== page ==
• Knowingly employ, force, authorize, induce, or otherwise cause a child to engage in sexual conduct
  • Knowingly possess with intent to rent, sell, deliver, distribute, trade, or provide to any person any image of a minor engaged in sexual conduct

If convicted of any of these offenses, a person could face up to 20 years in jail and/or a fine. In addition, the offender most likely will be required to register as a sex offender.

SEXTING BETWEEN TEENAGERS OF SIMILAR AGES

In the past decade, some states, including Nebraska, have passed laws specifically addressing teenage sexting. Current laws in Nebraska provide that it is admissible for teenagers no more than two years apart in age to engage in consensual sexting without being accused of a sex crime if the sender is less than 19 years old and the receiver is no younger than 15.

Teens of similar ages can be drawn to sexting as a way of exploring their sexuality, and many people believe it should not be considered a crime. However, before the new laws were passed, penalties under the law for possessing and disseminating such pornography were being met with harsh sentences, from prison time to listing on the state’s sex offender registry. These punishments could inordinately affect a child’s life for decades.

On the other hand, teenagers often are unaware of the potentially damaging consequences when sexting goes beyond the two people in a relationship. The court will often use probation, community service and counseling in teen cases where there is evidence of wrongdoing.

Consider a scenario in which two teens share sexually explicit selfies of one another, then one of them ends the relationship acrimoniously. Out of revenge, the slighted partner sends the nude images to others, hoping to embarrass their former partner. Such dissemination of sexual images is illegal and may open up the potential for charges of distribution of child pornography, sexual harassment, and other crimes.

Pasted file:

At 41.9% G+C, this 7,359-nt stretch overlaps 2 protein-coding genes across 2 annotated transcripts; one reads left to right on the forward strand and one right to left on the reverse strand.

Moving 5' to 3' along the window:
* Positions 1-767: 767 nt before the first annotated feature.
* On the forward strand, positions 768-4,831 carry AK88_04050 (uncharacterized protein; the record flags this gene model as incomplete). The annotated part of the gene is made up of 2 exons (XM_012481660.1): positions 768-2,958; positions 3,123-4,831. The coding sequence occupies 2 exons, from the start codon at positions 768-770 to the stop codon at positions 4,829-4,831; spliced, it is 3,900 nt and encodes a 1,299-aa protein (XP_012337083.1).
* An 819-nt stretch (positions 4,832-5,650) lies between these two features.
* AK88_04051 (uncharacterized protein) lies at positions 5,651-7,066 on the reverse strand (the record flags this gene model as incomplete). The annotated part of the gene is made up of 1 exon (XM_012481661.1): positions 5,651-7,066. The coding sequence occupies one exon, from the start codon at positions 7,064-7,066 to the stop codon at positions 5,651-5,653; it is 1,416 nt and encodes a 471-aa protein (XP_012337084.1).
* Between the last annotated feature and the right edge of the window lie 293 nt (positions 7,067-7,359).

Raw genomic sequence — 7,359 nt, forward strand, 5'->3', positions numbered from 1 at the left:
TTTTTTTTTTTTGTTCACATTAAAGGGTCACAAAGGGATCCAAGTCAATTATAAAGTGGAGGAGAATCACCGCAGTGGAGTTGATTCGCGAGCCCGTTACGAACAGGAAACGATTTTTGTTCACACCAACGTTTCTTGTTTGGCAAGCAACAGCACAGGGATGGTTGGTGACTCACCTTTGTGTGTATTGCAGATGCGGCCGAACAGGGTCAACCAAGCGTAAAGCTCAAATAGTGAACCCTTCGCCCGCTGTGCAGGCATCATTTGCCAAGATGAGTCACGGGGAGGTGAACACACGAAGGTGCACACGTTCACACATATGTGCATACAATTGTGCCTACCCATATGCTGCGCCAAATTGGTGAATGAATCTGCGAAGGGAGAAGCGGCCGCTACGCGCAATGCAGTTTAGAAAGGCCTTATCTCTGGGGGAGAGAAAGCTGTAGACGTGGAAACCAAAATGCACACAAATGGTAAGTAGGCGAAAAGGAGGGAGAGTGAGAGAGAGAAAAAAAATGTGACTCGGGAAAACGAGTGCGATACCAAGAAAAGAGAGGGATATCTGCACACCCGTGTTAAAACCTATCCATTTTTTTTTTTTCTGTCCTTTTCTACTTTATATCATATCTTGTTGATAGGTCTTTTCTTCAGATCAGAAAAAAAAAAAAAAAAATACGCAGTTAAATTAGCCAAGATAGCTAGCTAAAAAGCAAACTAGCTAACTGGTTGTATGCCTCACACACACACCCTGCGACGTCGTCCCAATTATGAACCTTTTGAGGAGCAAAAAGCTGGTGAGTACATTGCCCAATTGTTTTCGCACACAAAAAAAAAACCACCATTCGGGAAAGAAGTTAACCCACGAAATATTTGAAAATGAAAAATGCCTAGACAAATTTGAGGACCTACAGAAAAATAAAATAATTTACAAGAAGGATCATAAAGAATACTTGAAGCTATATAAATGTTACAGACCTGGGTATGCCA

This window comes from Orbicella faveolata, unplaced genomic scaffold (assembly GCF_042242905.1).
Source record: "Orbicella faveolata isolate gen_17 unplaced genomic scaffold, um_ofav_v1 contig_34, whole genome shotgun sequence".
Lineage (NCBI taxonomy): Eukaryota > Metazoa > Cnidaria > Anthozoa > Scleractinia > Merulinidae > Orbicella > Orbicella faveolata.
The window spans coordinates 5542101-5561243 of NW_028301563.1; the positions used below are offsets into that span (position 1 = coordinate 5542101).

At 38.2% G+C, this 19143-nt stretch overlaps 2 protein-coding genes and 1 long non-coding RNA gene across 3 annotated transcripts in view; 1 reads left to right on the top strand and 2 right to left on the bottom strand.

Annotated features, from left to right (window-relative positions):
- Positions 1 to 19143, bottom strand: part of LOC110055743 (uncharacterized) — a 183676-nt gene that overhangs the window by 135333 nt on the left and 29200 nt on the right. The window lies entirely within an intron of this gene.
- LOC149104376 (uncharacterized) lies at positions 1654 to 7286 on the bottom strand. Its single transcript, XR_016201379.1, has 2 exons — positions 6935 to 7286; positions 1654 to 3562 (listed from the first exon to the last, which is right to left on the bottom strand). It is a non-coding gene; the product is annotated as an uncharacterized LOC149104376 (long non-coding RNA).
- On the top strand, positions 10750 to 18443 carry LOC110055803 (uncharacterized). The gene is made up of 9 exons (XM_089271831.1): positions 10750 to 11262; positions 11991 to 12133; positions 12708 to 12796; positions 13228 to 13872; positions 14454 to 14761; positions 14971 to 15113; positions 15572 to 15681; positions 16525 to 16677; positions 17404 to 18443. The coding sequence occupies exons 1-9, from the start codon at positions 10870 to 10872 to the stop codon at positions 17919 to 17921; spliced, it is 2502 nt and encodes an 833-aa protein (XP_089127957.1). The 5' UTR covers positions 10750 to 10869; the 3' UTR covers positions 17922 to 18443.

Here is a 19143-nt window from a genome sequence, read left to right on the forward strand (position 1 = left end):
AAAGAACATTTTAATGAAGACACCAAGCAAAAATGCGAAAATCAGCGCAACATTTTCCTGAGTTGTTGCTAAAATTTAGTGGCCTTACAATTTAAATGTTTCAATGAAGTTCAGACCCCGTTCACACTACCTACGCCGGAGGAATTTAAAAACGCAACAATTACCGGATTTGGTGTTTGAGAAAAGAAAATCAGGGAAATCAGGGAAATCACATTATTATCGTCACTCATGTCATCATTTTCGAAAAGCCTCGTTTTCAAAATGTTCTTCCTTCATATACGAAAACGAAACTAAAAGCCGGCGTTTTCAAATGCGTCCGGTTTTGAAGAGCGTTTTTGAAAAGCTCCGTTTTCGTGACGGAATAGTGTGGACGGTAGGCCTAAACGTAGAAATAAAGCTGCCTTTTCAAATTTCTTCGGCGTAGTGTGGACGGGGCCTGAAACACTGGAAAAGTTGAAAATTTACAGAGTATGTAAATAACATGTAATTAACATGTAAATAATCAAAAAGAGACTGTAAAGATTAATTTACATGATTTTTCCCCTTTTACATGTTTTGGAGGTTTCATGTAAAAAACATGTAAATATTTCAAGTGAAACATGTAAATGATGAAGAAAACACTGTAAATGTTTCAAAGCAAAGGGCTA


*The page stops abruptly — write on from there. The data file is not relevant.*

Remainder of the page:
Proponents of the updated “teen sexting laws” point out that the teens, although they were engaging in illegal activity, should not be treated as adults. The illegal activity, they said, should be seen as a youthful mistake, and an attempt should be made to teach the teens to make better decisions rather than imposing life-altering penalties.

However, not all sexting scenarios can be considered the result of youthful indiscretion. There have been instances in which teenagers have taken nude photos of classmates without their consent, then distributed the images to other students. In some cases, the students have used the photos to blackmail classmates for money or to get them to engage in sexual acts. These cases are subject to more serious punishment and consequences.

DEFENSE FOR SEXTING CHARGES

Nebraska’s 2009 statute update affecting teen sexting laws included two affirmative defenses available to those who have been charged with sexting crimes. The first is when the maker of the sexting image is less than 18 years old and the image includes no one other than the defendant. The second affirmative defense is when the sender has reason to believe the receiver is willing to receive the image and are at least 15 years old.

In sexting stings, law enforcement officers pose as teenagers and provide an opportunity for adults to solicit and engage in what they believe to be sexual contact with minors through sexting. Such cases must be handled carefully, or they could constitute entrapment by police. However, the law allows for punishment of even attempted sexual acts through sexting.

SELFIE HACKS TO LIMIT SEXTING CRIMES

If you are engaging in legal sexting, it’s virtually impossible to ensure your images will never be shared. However, text message hacks can help reduce the chances photos will be shared in revenge or otherwise co-opted without permission. Both partners should use the same sext message hacks to protect both:

  • Use strong passwords
  • Delete photos from trash or “recently deleted photos” folders
  • Wipe the phone clean if it’s lost
  • Don’t store sexting images anywhere in the cloud
  • Sext only with someone you know and trust

WHAT TO DO WHEN CHARGED WITH A SEXTING CRIME

If you or someone you know has been charged with a sexting crime, contact Berry Law Firm to explore the merits of your case. If you are approached by law enforcement about alleged sexting activity, remember that you have the right to consult with an attorney prior to answering questions. A Berry Law Firm sex crimes attorney can help you decide what to do next.